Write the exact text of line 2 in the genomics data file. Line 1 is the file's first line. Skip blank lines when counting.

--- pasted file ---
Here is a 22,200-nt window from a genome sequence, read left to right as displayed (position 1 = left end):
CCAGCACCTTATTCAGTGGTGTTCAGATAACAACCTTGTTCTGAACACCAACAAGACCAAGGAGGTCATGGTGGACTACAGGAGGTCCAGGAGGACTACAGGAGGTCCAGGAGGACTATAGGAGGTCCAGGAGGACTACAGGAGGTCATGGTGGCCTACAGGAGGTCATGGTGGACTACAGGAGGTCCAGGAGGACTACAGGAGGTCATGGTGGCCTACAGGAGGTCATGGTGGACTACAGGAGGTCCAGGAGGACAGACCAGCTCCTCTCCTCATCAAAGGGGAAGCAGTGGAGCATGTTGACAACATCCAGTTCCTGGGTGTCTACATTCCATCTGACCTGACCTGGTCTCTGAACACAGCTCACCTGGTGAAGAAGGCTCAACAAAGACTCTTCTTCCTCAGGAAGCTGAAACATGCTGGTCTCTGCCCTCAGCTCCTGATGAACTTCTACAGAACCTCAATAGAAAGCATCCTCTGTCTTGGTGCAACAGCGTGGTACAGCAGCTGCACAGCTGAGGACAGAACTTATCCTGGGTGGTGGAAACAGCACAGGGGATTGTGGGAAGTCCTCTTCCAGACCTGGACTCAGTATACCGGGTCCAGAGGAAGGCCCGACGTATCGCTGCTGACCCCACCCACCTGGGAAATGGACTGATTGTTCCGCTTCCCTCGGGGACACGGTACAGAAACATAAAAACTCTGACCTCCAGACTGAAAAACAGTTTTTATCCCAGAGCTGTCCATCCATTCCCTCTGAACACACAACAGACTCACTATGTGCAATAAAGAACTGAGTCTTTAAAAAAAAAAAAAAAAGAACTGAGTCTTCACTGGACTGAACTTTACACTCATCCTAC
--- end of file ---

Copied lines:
CCAGCACCTTATTCAGTGGTGTTCAGATAACAACCTTGTTCTGAACACCAACAAGACCAAGGAGGTCATGGTGGACTACAGGAGGTCCAGGAGGACTACAGGAGGTCCAGGAGGACTATAGGAGGTCCAGGAGGACTACAGGAGGTCATGGTGGCCTACAGGAGGTCATGGTGGACTACAGGAGGTCCAGGAGGACTACAGGAGGTCATGGTGGCCTACAGGAGGTCATGGTGGACTACAGGAGGTCCAGGAGGACAGACCAGCTCCTCTCCTCATCAAAGGGGAAGCAGTGGAGCATGTTGACAACATCCAGTTCCTGGGTGTCTACATTCCATCTGACCTGACCTGGTCTCTGAACACAGCTCACCTGGTGAAGAAGGCTCAACAAAGACTCTTCTTCCTCAGGAAGCTGAAACATGCTGGTCTCTGCCCTCAGCTCCTGATGAACTTCTACAGAACCTCAATAGAAAGCATCCTCTGTCTTGGTGCAACAGCGTGGTACAGCAGCTGCACAGCTGAGGACAGAACTTATCCTGGGTGGTGGAAACAGCACAGGGGATTGTGGGAAGTCCTCTTCCAGACCTGGACTCAGTATACCGGGTCCAGAGGAAGGCCCGACGTATCGCTGCTGACCCCACCCACCTGGGAAATGGACTGATTGTTCCGCTTCCCTCGGGGACACGGTACAGAAACATAAAAACTCTGACCTCCAGACTGAAAAACAGTTTTTATCCCAGAGCTGTCCATCCATTCCCTCTGAACACACAACAGACTCACTATGTGCAATAAAGAACTGAGTCTTTAAAAAAAAAAAAAAAAGAACTGAGTCTTCACTGGACTGAACTTTACACTCATCCTAC